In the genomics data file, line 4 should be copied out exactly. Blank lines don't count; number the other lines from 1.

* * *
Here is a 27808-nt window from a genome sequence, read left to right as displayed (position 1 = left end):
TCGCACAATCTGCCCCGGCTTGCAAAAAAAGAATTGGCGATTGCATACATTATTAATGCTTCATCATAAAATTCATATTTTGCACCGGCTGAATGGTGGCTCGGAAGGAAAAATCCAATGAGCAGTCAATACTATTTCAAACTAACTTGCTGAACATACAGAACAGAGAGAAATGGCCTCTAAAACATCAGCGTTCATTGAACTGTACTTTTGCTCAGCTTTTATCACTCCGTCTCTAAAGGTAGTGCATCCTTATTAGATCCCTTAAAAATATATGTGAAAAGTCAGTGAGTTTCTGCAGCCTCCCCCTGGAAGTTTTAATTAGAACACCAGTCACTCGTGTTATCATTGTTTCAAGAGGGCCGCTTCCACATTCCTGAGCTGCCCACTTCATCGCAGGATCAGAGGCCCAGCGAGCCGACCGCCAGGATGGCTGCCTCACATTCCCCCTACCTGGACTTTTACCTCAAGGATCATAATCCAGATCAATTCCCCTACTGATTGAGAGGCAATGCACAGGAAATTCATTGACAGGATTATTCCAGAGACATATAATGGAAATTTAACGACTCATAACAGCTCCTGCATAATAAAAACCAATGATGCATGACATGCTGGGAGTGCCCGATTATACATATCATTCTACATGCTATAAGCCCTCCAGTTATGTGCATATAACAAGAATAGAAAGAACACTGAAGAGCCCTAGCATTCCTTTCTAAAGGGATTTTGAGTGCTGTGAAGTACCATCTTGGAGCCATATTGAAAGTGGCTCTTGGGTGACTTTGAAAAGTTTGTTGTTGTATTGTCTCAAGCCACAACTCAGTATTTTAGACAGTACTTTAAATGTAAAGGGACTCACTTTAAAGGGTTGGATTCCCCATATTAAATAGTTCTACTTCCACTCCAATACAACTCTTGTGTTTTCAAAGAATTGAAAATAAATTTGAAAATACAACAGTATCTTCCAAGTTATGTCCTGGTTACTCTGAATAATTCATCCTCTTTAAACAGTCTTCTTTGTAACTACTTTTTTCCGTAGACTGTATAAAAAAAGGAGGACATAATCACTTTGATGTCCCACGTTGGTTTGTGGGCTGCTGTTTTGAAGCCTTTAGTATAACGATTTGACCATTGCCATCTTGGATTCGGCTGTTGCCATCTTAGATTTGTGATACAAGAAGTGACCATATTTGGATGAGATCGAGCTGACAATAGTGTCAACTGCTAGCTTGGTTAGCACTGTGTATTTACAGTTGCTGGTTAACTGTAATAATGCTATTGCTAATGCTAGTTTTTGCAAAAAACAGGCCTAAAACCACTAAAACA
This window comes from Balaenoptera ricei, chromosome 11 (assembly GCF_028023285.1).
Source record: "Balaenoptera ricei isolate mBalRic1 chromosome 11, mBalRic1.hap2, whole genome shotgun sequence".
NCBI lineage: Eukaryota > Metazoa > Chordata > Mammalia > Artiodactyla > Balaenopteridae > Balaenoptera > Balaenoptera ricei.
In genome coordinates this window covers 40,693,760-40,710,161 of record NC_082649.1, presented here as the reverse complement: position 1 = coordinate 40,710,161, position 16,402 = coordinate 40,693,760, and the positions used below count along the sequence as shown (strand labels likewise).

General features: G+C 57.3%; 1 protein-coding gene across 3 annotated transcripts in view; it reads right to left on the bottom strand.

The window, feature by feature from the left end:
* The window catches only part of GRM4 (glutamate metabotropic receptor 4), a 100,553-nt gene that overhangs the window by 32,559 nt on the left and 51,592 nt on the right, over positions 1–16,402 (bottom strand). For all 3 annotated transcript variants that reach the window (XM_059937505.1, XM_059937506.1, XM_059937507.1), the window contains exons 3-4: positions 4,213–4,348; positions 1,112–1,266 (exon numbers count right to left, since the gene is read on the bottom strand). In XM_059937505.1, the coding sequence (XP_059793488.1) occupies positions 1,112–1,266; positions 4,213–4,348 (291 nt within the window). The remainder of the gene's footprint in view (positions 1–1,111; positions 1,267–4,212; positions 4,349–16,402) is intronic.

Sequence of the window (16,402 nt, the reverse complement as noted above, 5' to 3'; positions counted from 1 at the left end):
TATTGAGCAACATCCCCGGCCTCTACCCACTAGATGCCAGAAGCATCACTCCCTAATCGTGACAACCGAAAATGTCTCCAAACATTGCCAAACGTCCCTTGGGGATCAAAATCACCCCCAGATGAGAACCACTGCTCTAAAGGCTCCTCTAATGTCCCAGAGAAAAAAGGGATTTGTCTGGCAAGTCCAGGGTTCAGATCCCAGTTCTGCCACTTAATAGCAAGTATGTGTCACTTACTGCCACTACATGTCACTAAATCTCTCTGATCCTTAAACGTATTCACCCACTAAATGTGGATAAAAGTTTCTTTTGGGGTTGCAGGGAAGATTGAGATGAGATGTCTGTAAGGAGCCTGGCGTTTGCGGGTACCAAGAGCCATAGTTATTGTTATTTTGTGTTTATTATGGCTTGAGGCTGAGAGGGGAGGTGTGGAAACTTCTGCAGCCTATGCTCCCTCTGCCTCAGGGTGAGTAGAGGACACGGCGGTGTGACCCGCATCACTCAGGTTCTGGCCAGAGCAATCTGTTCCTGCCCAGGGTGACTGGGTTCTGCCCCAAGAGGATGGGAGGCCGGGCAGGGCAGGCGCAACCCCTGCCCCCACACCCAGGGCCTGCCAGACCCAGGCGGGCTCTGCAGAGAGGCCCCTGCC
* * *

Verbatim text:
Source record: "Balaenoptera ricei isolate mBalRic1 chromosome 11, mBalRic1.hap2, whole genome shotgun sequence".